Why Rust does not choose the minimal lifetime for variables?

For example, code:

#[derive(Debug)]
struct A(i32);

impl A {
    fn new(a: i32) -> A {
        println!("A::new({})", a);
        A(a)
    }
}

impl Drop for A {
    fn drop(&mut self) {
        println!("A::drop({})", self.0);
    }
}

fn main() {
    let x = A::new(0);
    
    let y = A::new(1);
    println!("{:?}", y);
    
    println!("{:?}", x);
}

This code gives output:

A::new(0)
A::new(1)
A(1)
A(0)
A::drop(1)
A::drop(0)

Why Rust does not drop the variable 'y' earlier, as showed on output below?

A::new(0)
A::new(1)
A(1)
A::drop(1)
A(0)
A::drop(0)

What is reason of this behavior of Rust's compiler?

This isn't really about lifetimes, but about destructors. The reason Rust always runs destructors at the end of the scope is so it is easy to reason about Rust code when you are reading it.

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I have no idea about how compilers are constructed but my feeling is it's just the easier and most natural thing to get the compiler to do.

"Oh, a scope is ending now, I'll drop everything that I should now"

Must be easier than analyzing the code flow and figuring out the last time anything is used so as to drop it ahead of time. Imagine your code is full of conditions and loops for the compiler to analyse.

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The compiler in fact does essentially that to better understand reference lifetimes: https://blog.rust-lang.org/2018/12/06/Rust-1.31-and-rust-2018.html#non-lexical-lifetimes

But for types that implement Drop it doesn't use that, because (as alice said) when there are meaningful side effects involved in dropping things -- as is common with scope guards, lock guards, ... -- it's considered more important to make it clear when dropping would happen than to allow more code to compile. (Not to mention that Rust 1.0 didn't, so it would have been a breaking change to existing rust code to change when they run.)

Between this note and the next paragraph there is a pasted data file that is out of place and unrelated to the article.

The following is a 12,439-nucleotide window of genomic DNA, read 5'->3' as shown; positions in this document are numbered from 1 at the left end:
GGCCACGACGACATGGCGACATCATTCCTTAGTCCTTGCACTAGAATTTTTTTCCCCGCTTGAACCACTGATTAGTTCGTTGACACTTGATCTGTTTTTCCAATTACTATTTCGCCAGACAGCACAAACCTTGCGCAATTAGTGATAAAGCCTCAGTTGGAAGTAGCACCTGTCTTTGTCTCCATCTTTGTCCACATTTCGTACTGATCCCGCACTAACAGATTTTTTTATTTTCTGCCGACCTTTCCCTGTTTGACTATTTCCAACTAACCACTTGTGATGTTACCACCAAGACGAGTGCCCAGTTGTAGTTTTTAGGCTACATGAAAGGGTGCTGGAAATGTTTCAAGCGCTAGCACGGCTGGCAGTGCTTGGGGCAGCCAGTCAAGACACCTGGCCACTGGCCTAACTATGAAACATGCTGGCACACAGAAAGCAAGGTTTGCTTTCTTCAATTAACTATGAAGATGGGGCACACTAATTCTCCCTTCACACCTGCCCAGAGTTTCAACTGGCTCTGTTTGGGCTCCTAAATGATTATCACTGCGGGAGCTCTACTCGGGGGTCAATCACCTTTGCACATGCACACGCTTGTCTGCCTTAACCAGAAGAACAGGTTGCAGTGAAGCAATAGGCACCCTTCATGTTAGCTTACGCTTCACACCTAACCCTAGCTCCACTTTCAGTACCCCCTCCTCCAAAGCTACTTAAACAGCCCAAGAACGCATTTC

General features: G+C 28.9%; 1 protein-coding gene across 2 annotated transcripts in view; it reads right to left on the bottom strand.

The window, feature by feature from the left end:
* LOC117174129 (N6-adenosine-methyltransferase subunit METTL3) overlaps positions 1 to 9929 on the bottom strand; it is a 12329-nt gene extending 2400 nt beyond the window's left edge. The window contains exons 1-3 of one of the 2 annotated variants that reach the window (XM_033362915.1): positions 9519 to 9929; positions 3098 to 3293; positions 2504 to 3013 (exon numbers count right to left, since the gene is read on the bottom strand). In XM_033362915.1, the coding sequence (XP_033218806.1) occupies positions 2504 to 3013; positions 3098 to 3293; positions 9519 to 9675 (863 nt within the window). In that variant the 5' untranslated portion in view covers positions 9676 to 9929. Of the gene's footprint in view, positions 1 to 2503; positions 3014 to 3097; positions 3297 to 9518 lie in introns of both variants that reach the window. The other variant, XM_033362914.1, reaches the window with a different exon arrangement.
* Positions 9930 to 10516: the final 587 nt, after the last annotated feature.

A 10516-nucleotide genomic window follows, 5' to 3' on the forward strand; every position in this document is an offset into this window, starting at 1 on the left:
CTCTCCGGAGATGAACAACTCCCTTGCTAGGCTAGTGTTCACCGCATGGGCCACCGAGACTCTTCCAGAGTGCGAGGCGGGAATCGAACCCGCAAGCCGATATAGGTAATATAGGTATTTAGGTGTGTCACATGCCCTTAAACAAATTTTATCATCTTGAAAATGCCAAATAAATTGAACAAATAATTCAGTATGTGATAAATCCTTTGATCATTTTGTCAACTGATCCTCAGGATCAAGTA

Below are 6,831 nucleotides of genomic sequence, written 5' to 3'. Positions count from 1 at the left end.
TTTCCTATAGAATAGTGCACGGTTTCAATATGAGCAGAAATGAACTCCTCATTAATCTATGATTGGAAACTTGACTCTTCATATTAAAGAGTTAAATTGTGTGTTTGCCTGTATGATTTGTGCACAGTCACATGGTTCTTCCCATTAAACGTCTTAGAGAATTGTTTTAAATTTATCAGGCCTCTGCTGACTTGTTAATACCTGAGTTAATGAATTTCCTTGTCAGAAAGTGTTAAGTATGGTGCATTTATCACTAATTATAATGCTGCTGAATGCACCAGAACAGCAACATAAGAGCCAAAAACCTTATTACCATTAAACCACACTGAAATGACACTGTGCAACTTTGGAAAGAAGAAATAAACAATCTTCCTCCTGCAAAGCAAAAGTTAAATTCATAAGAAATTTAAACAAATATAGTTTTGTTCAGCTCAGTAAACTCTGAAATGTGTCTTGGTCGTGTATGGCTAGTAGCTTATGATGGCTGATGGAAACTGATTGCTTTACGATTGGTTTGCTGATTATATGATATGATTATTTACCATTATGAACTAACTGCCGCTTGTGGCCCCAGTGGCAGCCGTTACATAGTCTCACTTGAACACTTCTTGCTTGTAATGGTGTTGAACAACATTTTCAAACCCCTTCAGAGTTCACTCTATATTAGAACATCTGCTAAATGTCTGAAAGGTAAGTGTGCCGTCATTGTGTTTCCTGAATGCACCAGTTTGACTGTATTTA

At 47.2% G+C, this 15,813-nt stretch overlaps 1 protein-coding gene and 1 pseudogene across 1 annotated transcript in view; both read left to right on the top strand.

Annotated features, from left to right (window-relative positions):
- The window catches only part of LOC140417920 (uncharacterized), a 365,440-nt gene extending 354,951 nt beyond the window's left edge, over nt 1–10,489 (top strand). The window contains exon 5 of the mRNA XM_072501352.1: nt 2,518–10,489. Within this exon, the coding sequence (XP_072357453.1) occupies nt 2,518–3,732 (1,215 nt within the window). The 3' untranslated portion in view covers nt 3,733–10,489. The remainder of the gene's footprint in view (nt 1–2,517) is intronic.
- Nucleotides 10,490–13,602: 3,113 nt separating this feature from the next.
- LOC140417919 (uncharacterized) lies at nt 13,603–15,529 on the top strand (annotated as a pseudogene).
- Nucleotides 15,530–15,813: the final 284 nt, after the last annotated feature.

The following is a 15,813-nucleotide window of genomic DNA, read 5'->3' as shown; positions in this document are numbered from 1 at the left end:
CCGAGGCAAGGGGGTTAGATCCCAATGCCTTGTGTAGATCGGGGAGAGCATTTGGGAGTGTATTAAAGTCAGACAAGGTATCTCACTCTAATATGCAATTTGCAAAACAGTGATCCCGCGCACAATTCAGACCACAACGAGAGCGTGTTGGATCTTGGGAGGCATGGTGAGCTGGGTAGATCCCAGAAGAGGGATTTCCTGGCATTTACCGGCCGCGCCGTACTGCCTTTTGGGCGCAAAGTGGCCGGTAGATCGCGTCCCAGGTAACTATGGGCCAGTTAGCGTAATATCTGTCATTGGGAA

You can always call drop (it's in the prelude) if you want to be done with something early.

3 Likes

Generally, the compiler outputs code in the order you wrote it, unless it makes no observable difference.

In this case, it runs destructors in reverse order ( to the order in which the variables were declared ), which is what you would expect. It seems logical to me.

Whether the order is guaranteed, I am not sure. I wouldn't want to depend on the order in which destructors are called.

Edit: it seems the order is defined:

"When control flow leaves a drop scope all variables associated to that scope are dropped in reverse order of declaration (for variables) or creation (for temporaries)."

Note that for structs, it works differently: " The fields of a struct are dropped in declaration order.".

https://doc.rust-lang.org/reference/destructors.html

AIUI this doesn't even have to be a special case for the borrow checker. That call to Drop::drop(&mut self) counts as a further use of the borrowed value, so NLL naturally includes that in the lifetime.

4 Likes

It's even more fun with a #[may_dangle]-dropping type like Vec:

fn main() {
    let mut x = 0;
    let mut v = vec![&mut x];
    *v[0] += 1;
    // NLL ends the borrowed lifetime here,
    // so we can access it directly again.
    x += 1; 
    dbg!(x);
    // v implicitly drops here! (with #[may_dangle])
    // but a manual `drop(v)` would extend NLL
}

So maybe it is a little special... :slightly_smiling_face:

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